Not once or even twice, but at least FIVE times in the past 12 months, investors and traders have expected the Federal Reserve to shift toward a dovish, or easier, monetary policy at some point — only to be wrong.
Well, at least someone is keeping count.
According to Deutsche Bank’s Henry Allen, the bottom line is that inflation is still too strong to let policy makers “pivot” in a durable manner. Even more troubling, every time the pivot narrative takes hold in financial markets, that loosens financial conditions and works against the Fed’s own efforts — making an actual pivot less likely, he said, in a Monday note.
“So when we hear about the sixth ‘pivot,’ it’ll be worth sounding a note of skepticismas to whether the conditions are in place for it to be a lasting one,” wrote Allen, a research analyst.
Monday is a Columbus Day holiday, with the U.S. bond market closed and the stock market open. All three major stock indexes DJIA SPX COMP were posting sizable losses in afternoon trade, as investors brace for Thursday’s release of the September consumer-price index report. Economists and traders expect the report to contain the seventh straight annual headline inflation rate that’s above 8%.
In April, Frankfurt-based Deutsche Bank, generally regarded as Wall Street’s most pessimistic bank, became the first of its peers to call a U.S. recession during the current inflation era. Here is Allen’s list of each time since last November that investors and traders have seen their hopes dashed for a Fed shift toward easier policy:
Source: Bloomberg, Deutsche Bank
November’s Omicron fears: On Nov. 26, 2021, the World Health Organization classified a new variant of COVID-19, Omicron, as a variant of concern. And within days, the first confirmed Omicron case in the U.S. was announced — raising widespread concerns that the pandemic was still not over. Though major central banks had not yet started tightening, fed-funds futures traders pushed back their expected timing of the Fed’s first rate hike in 2022 — to September from June — and stock investors sent the S&P 500 to an all-time high in December.
Russia’s invasion of Ukraine: From late February to early March, after Russia invaded Ukraine, financial markets were more worried about the prospects of economic growth than they were about inflation. Some even questioned whether the European Central Bank would even be able to hike rates at all, according to Allen. Though the Fed did deliver a rate hike of just 25 basis points, or a quarter of a percentage point, in March — instead of the larger 50-basis-point move many expected — policy makers ultimately worried more about inflation’s persistence and signaled an aggressive path for rates ahead. Investors appeared to focus on only part of the Fed’s message: The S&P 500 advanced 3.6% for March, though it was down for the first quarter, while the yield on the 10-year bund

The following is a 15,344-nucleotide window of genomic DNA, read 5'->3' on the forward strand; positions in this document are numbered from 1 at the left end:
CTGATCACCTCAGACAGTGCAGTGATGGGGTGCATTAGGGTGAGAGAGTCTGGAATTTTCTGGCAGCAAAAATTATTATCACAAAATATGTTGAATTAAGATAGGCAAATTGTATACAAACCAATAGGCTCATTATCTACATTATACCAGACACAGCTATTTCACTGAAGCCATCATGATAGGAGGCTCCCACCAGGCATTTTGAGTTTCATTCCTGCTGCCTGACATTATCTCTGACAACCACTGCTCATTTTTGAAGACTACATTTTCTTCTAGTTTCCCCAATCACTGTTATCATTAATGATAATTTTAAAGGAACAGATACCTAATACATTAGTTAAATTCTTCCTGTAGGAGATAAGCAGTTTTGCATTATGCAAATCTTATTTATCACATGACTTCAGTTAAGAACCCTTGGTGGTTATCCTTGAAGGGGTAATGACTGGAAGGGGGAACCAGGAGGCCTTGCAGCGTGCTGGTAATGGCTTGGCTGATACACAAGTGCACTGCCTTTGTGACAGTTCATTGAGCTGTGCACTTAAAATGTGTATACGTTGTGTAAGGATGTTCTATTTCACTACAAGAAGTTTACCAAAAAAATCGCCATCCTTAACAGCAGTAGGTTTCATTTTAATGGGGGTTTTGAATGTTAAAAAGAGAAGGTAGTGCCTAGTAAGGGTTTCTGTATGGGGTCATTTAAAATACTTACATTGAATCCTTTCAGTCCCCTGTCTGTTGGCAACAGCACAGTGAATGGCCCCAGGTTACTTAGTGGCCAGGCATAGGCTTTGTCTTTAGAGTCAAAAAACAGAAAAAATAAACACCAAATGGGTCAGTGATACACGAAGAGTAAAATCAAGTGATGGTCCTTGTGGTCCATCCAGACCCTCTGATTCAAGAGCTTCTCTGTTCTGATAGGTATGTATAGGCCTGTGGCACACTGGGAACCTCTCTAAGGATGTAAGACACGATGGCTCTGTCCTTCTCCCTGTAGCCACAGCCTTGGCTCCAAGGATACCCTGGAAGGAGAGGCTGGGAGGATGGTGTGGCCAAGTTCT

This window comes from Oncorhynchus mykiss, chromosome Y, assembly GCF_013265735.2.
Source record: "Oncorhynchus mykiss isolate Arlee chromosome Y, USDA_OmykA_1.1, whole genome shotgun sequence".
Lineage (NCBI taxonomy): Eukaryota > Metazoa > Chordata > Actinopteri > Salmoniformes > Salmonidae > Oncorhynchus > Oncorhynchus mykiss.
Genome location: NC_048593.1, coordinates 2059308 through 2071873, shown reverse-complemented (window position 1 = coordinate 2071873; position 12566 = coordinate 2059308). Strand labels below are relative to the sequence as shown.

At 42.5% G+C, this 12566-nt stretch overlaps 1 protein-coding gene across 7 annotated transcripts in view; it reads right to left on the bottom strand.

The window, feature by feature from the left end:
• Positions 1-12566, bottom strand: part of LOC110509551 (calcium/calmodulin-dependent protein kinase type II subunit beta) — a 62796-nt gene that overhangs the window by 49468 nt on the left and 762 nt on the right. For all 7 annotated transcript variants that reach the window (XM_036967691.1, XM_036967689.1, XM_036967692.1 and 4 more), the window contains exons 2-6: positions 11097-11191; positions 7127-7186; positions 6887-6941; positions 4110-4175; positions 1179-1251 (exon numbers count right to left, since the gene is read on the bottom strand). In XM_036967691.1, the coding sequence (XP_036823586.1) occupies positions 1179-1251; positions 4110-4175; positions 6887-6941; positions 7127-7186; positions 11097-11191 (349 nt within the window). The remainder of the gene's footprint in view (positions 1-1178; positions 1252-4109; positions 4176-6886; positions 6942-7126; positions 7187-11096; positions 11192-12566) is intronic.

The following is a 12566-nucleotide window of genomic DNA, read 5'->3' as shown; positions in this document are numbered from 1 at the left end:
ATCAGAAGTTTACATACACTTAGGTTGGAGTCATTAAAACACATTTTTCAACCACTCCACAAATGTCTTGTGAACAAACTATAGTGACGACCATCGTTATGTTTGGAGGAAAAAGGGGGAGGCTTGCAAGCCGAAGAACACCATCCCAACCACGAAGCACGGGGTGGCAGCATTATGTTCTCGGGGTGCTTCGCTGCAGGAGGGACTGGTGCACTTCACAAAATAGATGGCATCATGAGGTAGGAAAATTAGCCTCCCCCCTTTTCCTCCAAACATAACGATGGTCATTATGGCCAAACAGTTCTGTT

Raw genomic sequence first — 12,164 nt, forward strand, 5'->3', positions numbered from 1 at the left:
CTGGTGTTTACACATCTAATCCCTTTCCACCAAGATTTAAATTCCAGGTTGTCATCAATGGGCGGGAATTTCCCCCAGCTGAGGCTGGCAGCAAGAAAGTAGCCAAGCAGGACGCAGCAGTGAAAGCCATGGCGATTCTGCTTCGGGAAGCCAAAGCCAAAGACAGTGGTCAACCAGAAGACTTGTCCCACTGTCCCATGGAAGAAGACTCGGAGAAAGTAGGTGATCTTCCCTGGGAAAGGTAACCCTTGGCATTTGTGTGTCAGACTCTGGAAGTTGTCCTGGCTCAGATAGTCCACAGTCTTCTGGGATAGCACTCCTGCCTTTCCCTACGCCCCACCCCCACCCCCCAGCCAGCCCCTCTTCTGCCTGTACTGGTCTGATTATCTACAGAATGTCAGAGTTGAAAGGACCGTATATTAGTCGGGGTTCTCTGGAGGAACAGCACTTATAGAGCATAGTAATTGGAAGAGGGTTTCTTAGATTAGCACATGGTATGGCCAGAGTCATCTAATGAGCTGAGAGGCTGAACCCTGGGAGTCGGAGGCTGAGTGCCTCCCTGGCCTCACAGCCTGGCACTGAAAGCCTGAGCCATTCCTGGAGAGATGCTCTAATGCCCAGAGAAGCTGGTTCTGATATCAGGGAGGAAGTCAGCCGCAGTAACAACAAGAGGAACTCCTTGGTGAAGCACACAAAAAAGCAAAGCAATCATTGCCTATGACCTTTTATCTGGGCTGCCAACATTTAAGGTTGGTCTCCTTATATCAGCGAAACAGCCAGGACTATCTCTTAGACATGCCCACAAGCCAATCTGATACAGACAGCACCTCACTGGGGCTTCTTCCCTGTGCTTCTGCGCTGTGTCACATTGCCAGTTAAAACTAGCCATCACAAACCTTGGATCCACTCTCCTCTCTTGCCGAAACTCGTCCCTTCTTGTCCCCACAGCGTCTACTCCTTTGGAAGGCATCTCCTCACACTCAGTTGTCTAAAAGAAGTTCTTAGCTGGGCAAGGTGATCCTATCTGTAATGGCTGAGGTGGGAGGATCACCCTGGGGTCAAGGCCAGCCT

the German counterpart to Treasurys, moved back below zero.
May’s global-growth risks: Before anyone seriously talked about 75-basis-point rate hikes, investors were preoccupied with risks to growth, such as the invasion of Ukraine and China’s zero-tolerance approach to COVID. Futures traders began pricing in less tightening by the Fed and lowered their expectations for the total amount of tightening for the year. Mortgage rates dropped, and the S&P 500 gained 6.6% for the week that ended May 27. Ultimately, May’s CPI report surpassed estimates and paved the way for the Fed to hike by 75 basis points in June.
Global recession concerns in July: Summer brought speculation about an imminent global recession, with oil prices falling from their peaks and helping the July CPI to come in lower than expected. This contributed to talk of a dovish pivot, which Jerome Powell seemed to confirm at July’s FOMC press conference by saying “it will likely become appropriate to slow the pace of increases” as monetary policy is tightened further. The S&P 500 jumped 9.1% in July, its largest monthly advance since news of a Covid-19 vaccine in November 2020, until members of the rate-setting Federal Open Market Committee pushed back on this interpretation. In August, Fed Chairman Jerome Powell delivered a very hawkish speech during the central bank’s Jackson Hole symposium that tried to put to rest any remaining hopes that policy makers might shift their policy stance.
Major market turmoil: Here we are now, the month after September’s massive cross-asset selloff created chatter that something might be about to break in financial markets, particularly after turmoil in U.K. bond and currency markets. Those worries led financial-market participants to price in more rate cuts for 2023, as well as a brief surge in equities this month. The S&P 500 gained a combined 5.7% on Oct. 3 and 4, marking its biggest 2-day rally since April 2020. However, Fed officials pushed back again, with San Francisco Fed President Mary Daly saying “I don’t see that happening at all” when asked about rate cuts, and Minneapolis Fed President Neel Kashkari adding that “until I see some evidence that underlying inflation has solidly peaked and is hopefully headed back down, I’m not ready to declare a pause.”